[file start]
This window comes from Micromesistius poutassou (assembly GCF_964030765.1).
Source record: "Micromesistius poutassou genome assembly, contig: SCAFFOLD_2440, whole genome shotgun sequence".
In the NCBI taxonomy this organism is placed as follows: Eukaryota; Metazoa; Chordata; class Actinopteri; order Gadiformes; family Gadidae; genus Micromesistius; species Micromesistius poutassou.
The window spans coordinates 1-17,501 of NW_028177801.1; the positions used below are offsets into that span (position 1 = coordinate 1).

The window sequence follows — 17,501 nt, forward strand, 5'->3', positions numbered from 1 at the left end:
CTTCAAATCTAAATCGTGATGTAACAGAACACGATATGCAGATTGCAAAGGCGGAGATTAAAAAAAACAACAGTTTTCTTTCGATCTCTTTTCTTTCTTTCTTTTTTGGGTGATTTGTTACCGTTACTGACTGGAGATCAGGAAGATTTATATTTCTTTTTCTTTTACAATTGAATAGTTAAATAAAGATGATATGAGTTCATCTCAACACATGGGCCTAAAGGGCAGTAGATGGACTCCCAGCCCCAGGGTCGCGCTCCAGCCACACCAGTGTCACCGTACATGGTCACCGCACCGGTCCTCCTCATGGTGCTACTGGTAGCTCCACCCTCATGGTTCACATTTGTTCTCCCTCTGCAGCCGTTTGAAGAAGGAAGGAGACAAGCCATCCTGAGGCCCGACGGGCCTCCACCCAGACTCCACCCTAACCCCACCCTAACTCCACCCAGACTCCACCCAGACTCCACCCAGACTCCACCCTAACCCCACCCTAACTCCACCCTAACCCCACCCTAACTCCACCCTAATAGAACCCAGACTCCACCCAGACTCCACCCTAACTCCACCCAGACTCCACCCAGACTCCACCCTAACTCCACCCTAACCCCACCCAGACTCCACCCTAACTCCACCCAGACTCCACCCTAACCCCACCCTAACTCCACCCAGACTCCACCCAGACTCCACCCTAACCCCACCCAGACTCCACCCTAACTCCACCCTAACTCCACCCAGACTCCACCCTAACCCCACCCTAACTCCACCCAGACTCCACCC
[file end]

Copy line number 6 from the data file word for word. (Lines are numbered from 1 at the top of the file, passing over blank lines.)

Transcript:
CTTCAAATCTAAATCGTGATGTAACAGAACACGATATGCAGATTGCAAAGGCGGAGATTAAAAAAAACAACAGTTTTCTTTCGATCTCTTTTCTTTCTTTCTTTTTTGGGTGATTTGTTACCGTTACTGACTGGAGATCAGGAAGATTTATATTTCTTTTTCTTTTACAATTGAATAGTTAAATAAAGATGATATGAGTTCATCTCAACACATGGGCCTAAAGGGCAGTAGATGGACTCCCAGCCCCAGGGTCGCGCTCCAGCCACACCAGTGTCACCGTACATGGTCACCGCACCGGTCCTCCTCATGGTGCTACTGGTAGCTCCACCCTCATGGTTCACATTTGTTCTCCCTCTGCAGCCGTTTGAAGAAGGAAGGAGACAAGCCATCCTGAGGCCCGACGGGCCTCCACCCAGACTCCACCCTAACCCCACCCTAACTCCACCCAGACTCCACCCAGACTCCACCCAGACTCCACCCTAACCCCACCCTAACTCCACCCTAACCCCACCCTAACTCCACCCTAATAGAACCCAGACTCCACCCAGACTCCACCCTAACTCCACCCAGACTCCACCCAGACTCCACCCTAACTCCACCCTAACCCCACCCAGACTCCACCCTAACTCCACCCAGACTCCACCCTAACCCCACCCTAACTCCACCCAGACTCCACCCAGACTCCACCCTAACCCCACCCAGACTCCACCCTAACTCCACCCTAACTCCACCCAGACTCCACCCTAACCCCACCCTAACTCCACCCAGACTCCACCC